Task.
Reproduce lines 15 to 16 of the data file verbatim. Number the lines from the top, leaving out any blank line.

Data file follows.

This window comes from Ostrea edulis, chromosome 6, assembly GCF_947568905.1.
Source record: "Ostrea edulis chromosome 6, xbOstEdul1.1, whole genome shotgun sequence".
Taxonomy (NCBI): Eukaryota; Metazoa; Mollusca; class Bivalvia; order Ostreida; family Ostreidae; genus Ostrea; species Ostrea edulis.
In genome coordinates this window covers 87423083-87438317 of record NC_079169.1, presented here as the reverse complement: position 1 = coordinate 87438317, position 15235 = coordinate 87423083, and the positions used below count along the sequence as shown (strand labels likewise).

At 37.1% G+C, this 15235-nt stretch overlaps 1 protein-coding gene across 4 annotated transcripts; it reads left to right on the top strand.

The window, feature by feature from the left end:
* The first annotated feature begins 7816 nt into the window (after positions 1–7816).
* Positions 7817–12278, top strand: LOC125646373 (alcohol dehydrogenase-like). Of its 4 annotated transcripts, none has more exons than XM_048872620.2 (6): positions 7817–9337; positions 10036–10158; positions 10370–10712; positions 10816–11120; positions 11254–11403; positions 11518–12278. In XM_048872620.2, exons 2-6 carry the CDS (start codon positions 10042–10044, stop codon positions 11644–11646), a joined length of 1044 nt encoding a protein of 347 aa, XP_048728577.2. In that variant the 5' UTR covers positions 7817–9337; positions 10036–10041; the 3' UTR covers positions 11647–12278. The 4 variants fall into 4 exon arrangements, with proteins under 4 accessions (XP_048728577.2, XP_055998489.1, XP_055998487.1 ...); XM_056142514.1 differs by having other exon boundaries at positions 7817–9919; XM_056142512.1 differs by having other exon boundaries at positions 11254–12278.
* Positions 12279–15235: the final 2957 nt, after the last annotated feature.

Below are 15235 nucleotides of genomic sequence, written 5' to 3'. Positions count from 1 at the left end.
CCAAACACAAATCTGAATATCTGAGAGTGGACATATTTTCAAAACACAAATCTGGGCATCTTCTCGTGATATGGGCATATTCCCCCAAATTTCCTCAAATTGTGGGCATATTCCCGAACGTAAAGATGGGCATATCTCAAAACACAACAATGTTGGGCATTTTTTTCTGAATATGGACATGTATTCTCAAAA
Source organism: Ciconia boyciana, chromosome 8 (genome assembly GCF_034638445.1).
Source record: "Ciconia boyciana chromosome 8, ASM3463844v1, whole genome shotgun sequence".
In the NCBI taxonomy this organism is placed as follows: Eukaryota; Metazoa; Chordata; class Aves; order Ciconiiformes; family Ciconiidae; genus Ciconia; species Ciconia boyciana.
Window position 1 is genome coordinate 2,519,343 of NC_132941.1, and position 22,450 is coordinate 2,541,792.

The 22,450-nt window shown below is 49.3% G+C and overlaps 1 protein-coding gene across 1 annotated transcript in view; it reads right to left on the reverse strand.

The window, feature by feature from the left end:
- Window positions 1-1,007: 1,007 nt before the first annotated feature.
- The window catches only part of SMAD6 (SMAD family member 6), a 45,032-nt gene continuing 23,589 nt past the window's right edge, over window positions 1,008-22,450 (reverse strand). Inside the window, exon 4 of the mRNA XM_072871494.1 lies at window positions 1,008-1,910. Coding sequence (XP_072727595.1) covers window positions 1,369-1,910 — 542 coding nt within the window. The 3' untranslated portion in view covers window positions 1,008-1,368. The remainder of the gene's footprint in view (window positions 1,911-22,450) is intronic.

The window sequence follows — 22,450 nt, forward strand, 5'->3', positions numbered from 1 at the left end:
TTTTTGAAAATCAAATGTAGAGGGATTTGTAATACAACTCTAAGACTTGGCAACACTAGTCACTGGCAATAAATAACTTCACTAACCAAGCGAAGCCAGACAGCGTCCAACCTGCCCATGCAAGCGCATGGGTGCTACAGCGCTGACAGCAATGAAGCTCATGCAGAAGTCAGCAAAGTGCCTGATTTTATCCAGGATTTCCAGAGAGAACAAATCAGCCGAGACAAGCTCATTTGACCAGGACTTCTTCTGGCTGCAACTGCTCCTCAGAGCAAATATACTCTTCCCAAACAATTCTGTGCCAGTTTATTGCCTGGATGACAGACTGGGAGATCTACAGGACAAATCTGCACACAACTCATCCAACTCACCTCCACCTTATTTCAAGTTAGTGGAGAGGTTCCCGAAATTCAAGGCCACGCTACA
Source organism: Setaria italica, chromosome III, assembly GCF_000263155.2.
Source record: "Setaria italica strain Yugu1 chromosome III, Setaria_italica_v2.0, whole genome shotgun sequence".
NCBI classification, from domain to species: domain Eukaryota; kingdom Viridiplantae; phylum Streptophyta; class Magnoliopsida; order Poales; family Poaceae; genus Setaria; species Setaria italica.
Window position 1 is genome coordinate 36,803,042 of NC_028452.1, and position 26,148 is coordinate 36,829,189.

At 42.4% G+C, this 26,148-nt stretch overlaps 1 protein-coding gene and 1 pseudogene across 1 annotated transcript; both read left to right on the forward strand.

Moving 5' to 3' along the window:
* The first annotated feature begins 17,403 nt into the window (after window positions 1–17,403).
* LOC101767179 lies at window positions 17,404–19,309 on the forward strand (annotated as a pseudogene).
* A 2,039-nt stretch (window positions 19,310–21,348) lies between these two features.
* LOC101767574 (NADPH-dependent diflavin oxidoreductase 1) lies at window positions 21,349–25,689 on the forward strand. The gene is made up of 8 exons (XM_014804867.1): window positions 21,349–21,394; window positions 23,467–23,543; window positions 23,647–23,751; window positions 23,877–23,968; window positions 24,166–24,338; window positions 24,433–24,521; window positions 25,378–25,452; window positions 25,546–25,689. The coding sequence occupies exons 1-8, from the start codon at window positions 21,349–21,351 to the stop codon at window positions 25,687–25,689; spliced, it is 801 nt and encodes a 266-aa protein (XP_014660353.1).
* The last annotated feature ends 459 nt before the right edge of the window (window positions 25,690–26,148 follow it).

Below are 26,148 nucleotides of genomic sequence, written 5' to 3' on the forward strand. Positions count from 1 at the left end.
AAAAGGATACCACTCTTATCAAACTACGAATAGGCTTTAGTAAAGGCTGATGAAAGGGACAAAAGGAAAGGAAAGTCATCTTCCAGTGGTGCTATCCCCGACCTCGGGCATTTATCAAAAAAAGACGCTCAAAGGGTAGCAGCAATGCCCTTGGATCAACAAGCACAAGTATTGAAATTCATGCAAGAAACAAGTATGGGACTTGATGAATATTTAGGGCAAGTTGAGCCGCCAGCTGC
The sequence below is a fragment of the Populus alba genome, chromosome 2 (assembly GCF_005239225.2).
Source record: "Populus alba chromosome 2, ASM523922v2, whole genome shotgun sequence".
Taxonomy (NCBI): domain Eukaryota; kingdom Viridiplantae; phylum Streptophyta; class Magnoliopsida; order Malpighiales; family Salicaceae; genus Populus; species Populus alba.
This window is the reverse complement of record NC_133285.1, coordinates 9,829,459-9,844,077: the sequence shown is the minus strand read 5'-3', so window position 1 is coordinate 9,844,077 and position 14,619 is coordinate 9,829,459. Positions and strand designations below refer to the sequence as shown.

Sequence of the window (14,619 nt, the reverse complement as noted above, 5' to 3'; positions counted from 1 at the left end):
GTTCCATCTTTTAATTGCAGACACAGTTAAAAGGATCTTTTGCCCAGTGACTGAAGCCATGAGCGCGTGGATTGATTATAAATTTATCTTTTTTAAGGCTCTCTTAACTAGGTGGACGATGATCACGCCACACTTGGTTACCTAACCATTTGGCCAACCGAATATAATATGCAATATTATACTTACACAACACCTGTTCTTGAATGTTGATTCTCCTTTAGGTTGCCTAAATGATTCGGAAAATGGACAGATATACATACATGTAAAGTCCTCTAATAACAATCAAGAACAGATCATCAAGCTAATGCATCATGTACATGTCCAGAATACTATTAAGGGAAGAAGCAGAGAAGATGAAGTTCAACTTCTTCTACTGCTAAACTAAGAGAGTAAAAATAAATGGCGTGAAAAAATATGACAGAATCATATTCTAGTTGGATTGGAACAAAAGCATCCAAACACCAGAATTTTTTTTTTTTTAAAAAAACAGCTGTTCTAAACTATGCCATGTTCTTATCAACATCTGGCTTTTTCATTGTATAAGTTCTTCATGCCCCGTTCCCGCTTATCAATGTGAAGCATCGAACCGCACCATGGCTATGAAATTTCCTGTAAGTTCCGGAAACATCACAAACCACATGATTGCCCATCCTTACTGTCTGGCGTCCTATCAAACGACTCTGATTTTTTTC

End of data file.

Window position 1 is genome coordinate 2,519,343 of NC_132941.1, and position 22,450 is coordinate 2,541,792.

The 22,450-nt window shown below is 49.3% G+C and overlaps 1 protein-coding gene across 1 annotated transcript in view; it reads right to left on the reverse strand.